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Give Google Some Credit

Google’s having a down moment in the press. It can’t catch a break. Every public, top-level decision it’s made recently is either the end of “Don’t Be Evil” or impossibly optimistic. After all, “Giant Company Falls From Grace” is the kind of headline industry reporters dream of writing, so we pounce on any scrap of evidence.

But lord knows tech news is an echo chamber. A successful meme like “Google sucks” tends to amplify. It’s easy to laugh at blustery executive statements and paint a whole picture of Google’s decline. But, surprise surprise, things are more complicated than what you read on the blogs.

It’s Complicated

Yes, unambiguous failures of Google products have come to light recently. There’s no excuse for Google’s mobile payments to be insecure. Score one against Google. It has also come to light in the last day or so that Google does sneaky things with Apple’s mobile Safari browser to track users’ browsing habits. Does that mean Google is evil, period? Or is there perhaps more to the story? What about every other technology company involved here?

Online privacy is a generally sad state of affairs. Is Google all-the-way evil for exploiting mobile Safari like this, even though its users can delete their browsing histories? Can Facebook users delete their tracking history, which Bing uses for social search? (No.)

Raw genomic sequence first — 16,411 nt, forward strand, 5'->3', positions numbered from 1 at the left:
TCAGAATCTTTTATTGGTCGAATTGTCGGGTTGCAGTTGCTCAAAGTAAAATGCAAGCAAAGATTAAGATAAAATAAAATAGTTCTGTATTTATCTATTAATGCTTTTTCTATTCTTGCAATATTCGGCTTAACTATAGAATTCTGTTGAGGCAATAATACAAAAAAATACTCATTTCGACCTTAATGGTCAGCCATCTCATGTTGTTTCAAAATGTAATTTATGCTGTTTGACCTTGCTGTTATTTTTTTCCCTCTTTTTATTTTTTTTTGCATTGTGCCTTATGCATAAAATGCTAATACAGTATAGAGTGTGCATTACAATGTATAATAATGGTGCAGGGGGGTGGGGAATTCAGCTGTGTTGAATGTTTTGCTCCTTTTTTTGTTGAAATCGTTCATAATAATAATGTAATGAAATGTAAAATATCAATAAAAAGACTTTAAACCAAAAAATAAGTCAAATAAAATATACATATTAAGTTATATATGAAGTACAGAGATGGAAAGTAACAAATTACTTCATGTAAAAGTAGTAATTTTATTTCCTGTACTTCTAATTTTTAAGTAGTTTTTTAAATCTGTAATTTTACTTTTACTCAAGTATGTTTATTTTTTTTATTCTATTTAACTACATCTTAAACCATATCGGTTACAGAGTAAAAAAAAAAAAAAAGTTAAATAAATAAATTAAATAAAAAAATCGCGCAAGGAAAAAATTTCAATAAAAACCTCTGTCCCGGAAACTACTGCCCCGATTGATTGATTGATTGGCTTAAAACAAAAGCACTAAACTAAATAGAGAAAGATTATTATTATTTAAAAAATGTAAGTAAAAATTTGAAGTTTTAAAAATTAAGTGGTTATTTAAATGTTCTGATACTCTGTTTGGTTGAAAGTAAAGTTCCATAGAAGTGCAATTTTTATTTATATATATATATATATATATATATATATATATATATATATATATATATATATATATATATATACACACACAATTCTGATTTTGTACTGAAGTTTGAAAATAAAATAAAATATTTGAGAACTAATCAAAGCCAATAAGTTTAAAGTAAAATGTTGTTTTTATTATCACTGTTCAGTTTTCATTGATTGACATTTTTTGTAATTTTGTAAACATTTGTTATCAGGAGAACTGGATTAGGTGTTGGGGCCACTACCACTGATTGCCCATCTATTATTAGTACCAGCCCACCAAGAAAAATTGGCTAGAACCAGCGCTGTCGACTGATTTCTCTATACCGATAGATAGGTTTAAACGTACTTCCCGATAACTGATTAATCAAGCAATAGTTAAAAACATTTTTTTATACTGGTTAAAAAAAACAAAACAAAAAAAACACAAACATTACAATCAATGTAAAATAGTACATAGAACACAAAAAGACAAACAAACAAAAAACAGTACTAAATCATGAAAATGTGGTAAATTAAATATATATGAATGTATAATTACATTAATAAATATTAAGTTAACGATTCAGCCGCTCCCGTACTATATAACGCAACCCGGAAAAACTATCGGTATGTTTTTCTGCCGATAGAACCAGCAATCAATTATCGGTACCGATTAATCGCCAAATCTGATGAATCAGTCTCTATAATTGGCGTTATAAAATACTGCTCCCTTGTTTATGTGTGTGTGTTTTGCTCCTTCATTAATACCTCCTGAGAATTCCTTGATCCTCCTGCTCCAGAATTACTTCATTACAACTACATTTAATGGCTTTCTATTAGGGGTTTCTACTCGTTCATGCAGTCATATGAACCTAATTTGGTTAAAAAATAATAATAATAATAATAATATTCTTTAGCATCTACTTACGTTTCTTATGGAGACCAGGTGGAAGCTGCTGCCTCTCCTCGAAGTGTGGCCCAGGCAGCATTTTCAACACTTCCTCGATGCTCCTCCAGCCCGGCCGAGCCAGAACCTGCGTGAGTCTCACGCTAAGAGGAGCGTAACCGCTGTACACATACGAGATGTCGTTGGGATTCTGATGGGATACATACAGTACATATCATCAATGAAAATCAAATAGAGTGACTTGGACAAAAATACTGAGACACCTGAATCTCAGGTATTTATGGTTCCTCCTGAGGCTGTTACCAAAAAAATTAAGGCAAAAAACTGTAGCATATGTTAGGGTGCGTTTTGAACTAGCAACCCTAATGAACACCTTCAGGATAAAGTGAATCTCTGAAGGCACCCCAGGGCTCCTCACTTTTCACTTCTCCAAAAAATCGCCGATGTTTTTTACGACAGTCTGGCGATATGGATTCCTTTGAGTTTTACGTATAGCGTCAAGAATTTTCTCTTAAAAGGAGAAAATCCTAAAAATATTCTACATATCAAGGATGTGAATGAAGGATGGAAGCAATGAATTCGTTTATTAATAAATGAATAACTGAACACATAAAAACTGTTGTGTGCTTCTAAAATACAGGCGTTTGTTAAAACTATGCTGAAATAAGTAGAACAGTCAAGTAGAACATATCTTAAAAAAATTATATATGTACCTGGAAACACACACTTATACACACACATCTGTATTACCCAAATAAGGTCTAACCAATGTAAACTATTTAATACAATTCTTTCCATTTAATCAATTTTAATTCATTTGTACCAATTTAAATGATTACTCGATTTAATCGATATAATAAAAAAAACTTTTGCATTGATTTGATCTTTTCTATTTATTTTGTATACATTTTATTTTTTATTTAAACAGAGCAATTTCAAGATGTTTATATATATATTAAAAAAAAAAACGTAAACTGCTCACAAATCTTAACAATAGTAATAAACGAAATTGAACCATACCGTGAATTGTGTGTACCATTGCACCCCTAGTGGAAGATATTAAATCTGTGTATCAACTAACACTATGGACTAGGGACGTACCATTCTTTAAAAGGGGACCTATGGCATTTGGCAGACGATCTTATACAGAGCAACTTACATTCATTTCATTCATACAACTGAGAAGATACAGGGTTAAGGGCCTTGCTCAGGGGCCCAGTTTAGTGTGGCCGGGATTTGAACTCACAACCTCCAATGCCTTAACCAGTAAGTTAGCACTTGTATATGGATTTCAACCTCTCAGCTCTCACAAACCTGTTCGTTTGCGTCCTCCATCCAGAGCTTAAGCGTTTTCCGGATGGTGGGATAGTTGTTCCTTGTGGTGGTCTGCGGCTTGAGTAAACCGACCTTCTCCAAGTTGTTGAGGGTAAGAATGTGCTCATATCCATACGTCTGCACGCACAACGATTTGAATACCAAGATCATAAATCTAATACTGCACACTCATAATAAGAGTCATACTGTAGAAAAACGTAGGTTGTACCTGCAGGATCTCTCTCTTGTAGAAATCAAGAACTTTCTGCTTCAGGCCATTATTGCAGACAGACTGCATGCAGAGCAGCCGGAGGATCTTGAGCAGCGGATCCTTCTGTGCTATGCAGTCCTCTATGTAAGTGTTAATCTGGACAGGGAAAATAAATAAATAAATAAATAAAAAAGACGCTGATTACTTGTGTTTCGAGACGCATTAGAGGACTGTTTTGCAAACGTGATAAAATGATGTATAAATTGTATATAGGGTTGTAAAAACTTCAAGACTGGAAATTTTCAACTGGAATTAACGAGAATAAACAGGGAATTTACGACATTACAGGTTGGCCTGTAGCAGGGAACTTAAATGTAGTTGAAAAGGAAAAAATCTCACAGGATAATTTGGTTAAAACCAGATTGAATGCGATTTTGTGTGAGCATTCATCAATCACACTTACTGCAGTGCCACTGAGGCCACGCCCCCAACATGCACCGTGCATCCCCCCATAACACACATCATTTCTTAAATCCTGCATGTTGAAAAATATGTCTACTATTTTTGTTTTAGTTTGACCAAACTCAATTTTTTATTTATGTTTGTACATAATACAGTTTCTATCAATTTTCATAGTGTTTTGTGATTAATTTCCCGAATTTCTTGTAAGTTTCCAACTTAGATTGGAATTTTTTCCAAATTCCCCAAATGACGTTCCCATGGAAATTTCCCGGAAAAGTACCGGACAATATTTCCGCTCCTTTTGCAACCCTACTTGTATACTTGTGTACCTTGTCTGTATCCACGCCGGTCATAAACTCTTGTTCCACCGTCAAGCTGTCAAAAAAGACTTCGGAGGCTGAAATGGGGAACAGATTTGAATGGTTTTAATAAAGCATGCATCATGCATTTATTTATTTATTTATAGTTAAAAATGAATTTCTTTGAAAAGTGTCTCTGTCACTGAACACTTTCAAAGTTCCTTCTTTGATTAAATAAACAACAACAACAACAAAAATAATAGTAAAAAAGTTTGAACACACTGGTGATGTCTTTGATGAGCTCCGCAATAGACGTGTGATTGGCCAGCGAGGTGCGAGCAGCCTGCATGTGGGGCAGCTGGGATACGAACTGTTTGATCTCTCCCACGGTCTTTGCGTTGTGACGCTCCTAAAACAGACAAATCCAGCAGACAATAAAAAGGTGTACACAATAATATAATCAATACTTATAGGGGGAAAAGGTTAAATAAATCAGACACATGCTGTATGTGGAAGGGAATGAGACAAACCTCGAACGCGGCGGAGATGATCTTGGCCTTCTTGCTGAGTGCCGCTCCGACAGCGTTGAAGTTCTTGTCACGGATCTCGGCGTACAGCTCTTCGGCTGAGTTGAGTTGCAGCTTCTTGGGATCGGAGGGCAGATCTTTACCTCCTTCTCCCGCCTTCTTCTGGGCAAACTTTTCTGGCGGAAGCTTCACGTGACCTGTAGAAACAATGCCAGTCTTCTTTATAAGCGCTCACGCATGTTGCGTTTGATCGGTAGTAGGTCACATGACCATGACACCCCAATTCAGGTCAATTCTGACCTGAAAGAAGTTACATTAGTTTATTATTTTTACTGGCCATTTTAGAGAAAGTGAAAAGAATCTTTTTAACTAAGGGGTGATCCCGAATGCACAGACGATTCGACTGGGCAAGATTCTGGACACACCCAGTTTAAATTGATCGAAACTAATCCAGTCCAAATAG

Search, plus Your World

Other Google products have changed recently, and our reactions are matters of opinion. I’m just glad I vented my Google+ spleen when its integration into the rest of Google was still mostly hypothetical, because what eventually shipped was not that bad. You might even like it if you try it for a few months before you blog about it.

Google iterates constantly in response to huge, statistically significant amounts of data from its millions of users. That’s why, for example, it hasn’t settled on a top nav bar yet. It might be temporarily annoying to users and provide temporary blog fodder, but Google’s public beta testing gives it statistical confidence about its product decisions. The opinions of bloggers aside, the behavior of millions of users doesn’t lie.

Search, plus Your World is no different. It may be propelled by business imperatives, but as Google Search lead designer Jon Wiley told me yesterday, the design team’s motto is “don’t break search.” If SPYW breaks search for its users, Google will change it. I don’t much like it myself yet, so I just turn it off. “We’re at the very beginning,” Wiley told me, “and how that experience is going to grow and change is kind of an unknown, because it really is dependent upon how people use it.”

As I said on Twitter at the time:

When I talked to Wiley yesterday (more from him on RWW soon), I asked him if “people have chilled out” about Search, plus Your World since it launched. But even as I asked it, I realized the question was smeared with blog-juice. “That implies that they were not chill to begin with,” Wiley pointed out, and that’s true. I was biased by the blogosphere into thinking that people hate this thing.